Today, on the April edition of Midday at the Movies, Tom spotlights director Jordan Peele's new horror-suspense flick, Us. Joining him in the studio are movie mavens Jed Dietz, the founding director of the Maryland Film Festival and Parkway Theater, and Elissa Blount Moorhead, a Baltimore filmmaker and creative partner at TGEN Film Studios. They discuss the cinematic structures and social themes of Us, a record-breaking box-office hit that's building on the success of Peele's 2017 Oscar-winning (Best Original Screenplay) debut film, Get Out.
They also discuss other notable new films -- including Apollo 11, the powerful new documentary of NASA's historic manned mission to the moon in 1969, and The Burial of Kojo, a breakthrough feature-film directing/writing debut by Ghanaian-born hip-hop artist Blitz "the Ambassador" Bazawule, who lives and works today in Brooklyn, New York. Bazawule's film is being released and distributed by Ava DuVernay's company, Array, and is now streaming on Netflix.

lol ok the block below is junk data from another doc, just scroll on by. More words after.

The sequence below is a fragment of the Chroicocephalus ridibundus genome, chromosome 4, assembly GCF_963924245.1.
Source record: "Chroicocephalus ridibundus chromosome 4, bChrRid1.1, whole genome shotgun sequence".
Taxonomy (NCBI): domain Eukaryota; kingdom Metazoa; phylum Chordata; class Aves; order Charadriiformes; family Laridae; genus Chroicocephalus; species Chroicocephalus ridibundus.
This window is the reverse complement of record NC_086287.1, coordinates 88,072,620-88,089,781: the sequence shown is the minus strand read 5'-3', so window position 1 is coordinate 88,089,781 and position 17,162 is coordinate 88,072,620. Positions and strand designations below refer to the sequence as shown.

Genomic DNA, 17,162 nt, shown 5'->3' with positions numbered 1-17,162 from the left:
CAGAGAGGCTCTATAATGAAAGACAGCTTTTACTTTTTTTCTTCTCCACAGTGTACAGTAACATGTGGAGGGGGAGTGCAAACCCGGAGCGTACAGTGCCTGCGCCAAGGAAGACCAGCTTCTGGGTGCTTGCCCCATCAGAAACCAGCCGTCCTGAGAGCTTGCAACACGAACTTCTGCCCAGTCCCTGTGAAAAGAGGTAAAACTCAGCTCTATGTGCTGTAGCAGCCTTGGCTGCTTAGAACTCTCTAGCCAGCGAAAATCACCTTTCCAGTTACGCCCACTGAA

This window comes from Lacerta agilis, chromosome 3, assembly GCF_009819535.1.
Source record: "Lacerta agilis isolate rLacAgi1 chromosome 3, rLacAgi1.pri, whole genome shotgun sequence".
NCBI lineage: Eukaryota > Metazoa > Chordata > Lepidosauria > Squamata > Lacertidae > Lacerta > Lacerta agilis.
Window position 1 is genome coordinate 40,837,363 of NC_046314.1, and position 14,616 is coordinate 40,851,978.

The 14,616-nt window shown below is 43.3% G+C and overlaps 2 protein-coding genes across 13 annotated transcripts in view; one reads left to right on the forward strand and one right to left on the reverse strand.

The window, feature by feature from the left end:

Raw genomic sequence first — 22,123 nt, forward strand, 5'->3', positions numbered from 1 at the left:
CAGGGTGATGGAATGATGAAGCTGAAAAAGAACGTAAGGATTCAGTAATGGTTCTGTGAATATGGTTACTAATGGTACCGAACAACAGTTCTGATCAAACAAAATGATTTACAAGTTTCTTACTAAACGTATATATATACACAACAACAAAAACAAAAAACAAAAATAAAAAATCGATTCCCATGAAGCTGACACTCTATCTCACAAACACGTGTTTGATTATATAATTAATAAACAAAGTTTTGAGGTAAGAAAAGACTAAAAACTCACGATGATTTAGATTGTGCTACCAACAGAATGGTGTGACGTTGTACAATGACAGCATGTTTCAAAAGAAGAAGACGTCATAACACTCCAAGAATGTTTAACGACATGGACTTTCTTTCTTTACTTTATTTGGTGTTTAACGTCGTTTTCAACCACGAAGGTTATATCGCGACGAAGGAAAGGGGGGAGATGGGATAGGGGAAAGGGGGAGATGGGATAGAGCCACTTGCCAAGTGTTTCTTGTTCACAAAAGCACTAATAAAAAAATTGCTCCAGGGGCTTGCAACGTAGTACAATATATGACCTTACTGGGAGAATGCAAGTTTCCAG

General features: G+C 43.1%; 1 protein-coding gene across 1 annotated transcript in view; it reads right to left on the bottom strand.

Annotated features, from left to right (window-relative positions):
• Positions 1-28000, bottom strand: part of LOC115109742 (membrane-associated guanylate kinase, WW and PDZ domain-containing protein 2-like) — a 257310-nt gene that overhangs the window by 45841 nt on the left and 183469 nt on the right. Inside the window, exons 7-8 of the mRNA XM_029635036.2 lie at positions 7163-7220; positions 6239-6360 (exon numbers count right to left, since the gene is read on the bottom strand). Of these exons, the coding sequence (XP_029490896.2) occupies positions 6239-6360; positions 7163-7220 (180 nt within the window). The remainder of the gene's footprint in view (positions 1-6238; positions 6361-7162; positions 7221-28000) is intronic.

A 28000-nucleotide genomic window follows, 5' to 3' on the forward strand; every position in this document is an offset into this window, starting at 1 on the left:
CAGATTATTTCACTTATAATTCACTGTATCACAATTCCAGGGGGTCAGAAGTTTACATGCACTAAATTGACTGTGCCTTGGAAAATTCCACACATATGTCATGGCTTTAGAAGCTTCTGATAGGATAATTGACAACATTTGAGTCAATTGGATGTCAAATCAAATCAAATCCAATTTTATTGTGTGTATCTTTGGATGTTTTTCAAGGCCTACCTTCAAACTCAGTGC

Tom and guests note, too, the recent passing of two pioneers in the world of independent and unconventional cinema: French filmmaker Agnes Varda, often called the Mother of the French "New Wave" that produced directors such as Jean Luc Godard and Francois Truffaut, died in Paris March 29 at the age of 90; and Barbara Hammer, an experimental filmmaker who began celebrating lesbian sexuality and history in her work in the 1970s. Hammer turned her personal battle against cancer into the focus of her cinematic art. She died on Saturday in Manhattan at the age of 79.
Today's conversation was livestreamed on WYPR's Facebook page, and you can watch the video here.